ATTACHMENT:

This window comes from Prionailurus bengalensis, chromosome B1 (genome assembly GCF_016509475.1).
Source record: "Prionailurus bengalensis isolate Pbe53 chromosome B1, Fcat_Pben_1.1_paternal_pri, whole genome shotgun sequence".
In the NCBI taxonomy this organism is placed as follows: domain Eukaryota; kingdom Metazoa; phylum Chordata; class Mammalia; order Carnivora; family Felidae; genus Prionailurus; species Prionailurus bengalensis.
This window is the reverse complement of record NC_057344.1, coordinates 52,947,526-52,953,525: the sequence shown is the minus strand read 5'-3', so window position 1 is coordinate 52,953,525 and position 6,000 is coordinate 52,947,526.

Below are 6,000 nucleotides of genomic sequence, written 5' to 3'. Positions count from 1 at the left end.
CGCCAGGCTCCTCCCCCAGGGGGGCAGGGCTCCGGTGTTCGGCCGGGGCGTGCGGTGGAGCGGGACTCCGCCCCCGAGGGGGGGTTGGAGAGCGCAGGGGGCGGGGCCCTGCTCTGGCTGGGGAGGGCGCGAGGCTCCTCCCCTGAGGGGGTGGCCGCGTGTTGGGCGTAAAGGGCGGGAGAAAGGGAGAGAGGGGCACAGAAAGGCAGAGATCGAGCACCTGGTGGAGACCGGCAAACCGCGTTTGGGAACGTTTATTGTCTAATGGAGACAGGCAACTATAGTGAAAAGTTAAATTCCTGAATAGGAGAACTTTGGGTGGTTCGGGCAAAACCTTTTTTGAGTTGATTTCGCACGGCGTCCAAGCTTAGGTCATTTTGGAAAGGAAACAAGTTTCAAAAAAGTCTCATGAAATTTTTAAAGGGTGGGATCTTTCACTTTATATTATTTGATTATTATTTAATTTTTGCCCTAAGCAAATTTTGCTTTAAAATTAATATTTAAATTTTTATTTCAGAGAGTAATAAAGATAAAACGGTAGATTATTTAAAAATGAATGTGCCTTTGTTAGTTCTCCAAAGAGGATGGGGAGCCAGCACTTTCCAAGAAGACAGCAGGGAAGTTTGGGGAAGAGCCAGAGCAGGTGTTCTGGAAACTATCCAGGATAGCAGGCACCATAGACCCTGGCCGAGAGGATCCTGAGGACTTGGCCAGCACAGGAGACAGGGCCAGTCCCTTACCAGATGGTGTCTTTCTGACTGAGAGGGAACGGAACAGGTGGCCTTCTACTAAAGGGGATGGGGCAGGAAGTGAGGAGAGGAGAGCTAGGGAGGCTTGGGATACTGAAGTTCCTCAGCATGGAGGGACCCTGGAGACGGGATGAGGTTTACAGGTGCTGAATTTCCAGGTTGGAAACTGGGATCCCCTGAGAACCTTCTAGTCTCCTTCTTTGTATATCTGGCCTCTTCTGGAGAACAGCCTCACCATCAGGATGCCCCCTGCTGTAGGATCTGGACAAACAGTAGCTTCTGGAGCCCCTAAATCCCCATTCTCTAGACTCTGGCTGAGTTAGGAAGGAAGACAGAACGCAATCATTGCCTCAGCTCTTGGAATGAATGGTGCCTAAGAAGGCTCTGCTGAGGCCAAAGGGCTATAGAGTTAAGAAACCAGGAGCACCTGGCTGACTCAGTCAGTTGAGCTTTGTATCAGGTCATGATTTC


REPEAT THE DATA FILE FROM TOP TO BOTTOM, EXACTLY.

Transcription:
This window comes from Prionailurus bengalensis, chromosome B1 (genome assembly GCF_016509475.1).
Source record: "Prionailurus bengalensis isolate Pbe53 chromosome B1, Fcat_Pben_1.1_paternal_pri, whole genome shotgun sequence".
In the NCBI taxonomy this organism is placed as follows: domain Eukaryota; kingdom Metazoa; phylum Chordata; class Mammalia; order Carnivora; family Felidae; genus Prionailurus; species Prionailurus bengalensis.
This window is the reverse complement of record NC_057344.1, coordinates 52,947,526-52,953,525: the sequence shown is the minus strand read 5'-3', so window position 1 is coordinate 52,953,525 and position 6,000 is coordinate 52,947,526.

Below are 6,000 nucleotides of genomic sequence, written 5' to 3'. Positions count from 1 at the left end.
CGCCAGGCTCCTCCCCCAGGGGGGCAGGGCTCCGGTGTTCGGCCGGGGCGTGCGGTGGAGCGGGACTCCGCCCCCGAGGGGGGGTTGGAGAGCGCAGGGGGCGGGGCCCTGCTCTGGCTGGGGAGGGCGCGAGGCTCCTCCCCTGAGGGGGTGGCCGCGTGTTGGGCGTAAAGGGCGGGAGAAAGGGAGAGAGGGGCACAGAAAGGCAGAGATCGAGCACCTGGTGGAGACCGGCAAACCGCGTTTGGGAACGTTTATTGTCTAATGGAGACAGGCAACTATAGTGAAAAGTTAAATTCCTGAATAGGAGAACTTTGGGTGGTTCGGGCAAAACCTTTTTTGAGTTGATTTCGCACGGCGTCCAAGCTTAGGTCATTTTGGAAAGGAAACAAGTTTCAAAAAAGTCTCATGAAATTTTTAAAGGGTGGGATCTTTCACTTTATATTATTTGATTATTATTTAATTTTTGCCCTAAGCAAATTTTGCTTTAAAATTAATATTTAAATTTTTATTTCAGAGAGTAATAAAGATAAAACGGTAGATTATTTAAAAATGAATGTGCCTTTGTTAGTTCTCCAAAGAGGATGGGGAGCCAGCACTTTCCAAGAAGACAGCAGGGAAGTTTGGGGAAGAGCCAGAGCAGGTGTTCTGGAAACTATCCAGGATAGCAGGCACCATAGACCCTGGCCGAGAGGATCCTGAGGACTTGGCCAGCACAGGAGACAGGGCCAGTCCCTTACCAGATGGTGTCTTTCTGACTGAGAGGGAACGGAACAGGTGGCCTTCTACTAAAGGGGATGGGGCAGGAAGTGAGGAGAGGAGAGCTAGGGAGGCTTGGGATACTGAAGTTCCTCAGCATGGAGGGACCCTGGAGACGGGATGAGGTTTACAGGTGCTGAATTTCCAGGTTGGAAACTGGGATCCCCTGAGAACCTTCTAGTCTCCTTCTTTGTATATCTGGCCTCTTCTGGAGAACAGCCTCACCATCAGGATGCCCCCTGCTGTAGGATCTGGACAAACAGTAGCTTCTGGAGCCCCTAAATCCCCATTCTCTAGACTCTGGCTGAGTTAGGAAGGAAGACAGAACGCAATCATTGCCTCAGCTCTTGGAATGAATGGTGCCTAAGAAGGCTCTGCTGAGGCCAAAGGGCTATAGAGTTAAGAAACCAGGAGCACCTGGCTGACTCAGTCAGTTGAGCTTTGTATCAGGTCATGATTTC